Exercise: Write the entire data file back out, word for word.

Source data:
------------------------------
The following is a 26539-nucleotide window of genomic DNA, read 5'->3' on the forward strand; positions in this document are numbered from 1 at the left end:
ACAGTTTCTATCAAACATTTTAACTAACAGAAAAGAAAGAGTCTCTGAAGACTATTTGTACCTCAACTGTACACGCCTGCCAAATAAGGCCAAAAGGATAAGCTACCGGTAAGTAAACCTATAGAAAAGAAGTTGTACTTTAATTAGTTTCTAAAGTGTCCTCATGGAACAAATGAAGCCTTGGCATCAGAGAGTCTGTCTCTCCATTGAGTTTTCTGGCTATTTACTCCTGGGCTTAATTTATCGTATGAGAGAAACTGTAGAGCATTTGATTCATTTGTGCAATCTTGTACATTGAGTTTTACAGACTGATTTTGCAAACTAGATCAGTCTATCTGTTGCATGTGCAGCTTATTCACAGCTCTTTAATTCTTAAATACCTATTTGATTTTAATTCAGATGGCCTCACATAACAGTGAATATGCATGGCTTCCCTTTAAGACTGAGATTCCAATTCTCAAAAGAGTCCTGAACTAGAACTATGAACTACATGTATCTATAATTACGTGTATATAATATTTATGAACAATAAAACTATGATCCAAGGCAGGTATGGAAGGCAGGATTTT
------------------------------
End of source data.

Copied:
The following is a 26539-nucleotide window of genomic DNA, read 5'->3' on the forward strand; positions in this document are numbered from 1 at the left end:
ACAGTTTCTATCAAACATTTTAACTAACAGAAAAGAAAGAGTCTCTGAAGACTATTTGTACCTCAACTGTACACGCCTGCCAAATAAGGCCAAAAGGATAAGCTACCGGTAAGTAAACCTATAGAAAAGAAGTTGTACTTTAATTAGTTTCTAAAGTGTCCTCATGGAACAAATGAAGCCTTGGCATCAGAGAGTCTGTCTCTCCATTGAGTTTTCTGGCTATTTACTCCTGGGCTTAATTTATCGTATGAGAGAAACTGTAGAGCATTTGATTCATTTGTGCAATCTTGTACATTGAGTTTTACAGACTGATTTTGCAAACTAGATCAGTCTATCTGTTGCATGTGCAGCTTATTCACAGCTCTTTAATTCTTAAATACCTATTTGATTTTAATTCAGATGGCCTCACATAACAGTGAATATGCATGGCTTCCCTTTAAGACTGAGATTCCAATTCTCAAAAGAGTCCTGAACTAGAACTATGAACTACATGTATCTATAATTACGTGTATATAATATTTATGAACAATAAAACTATGATCCAAGGCAGGTATGGAAGGCAGGATTTT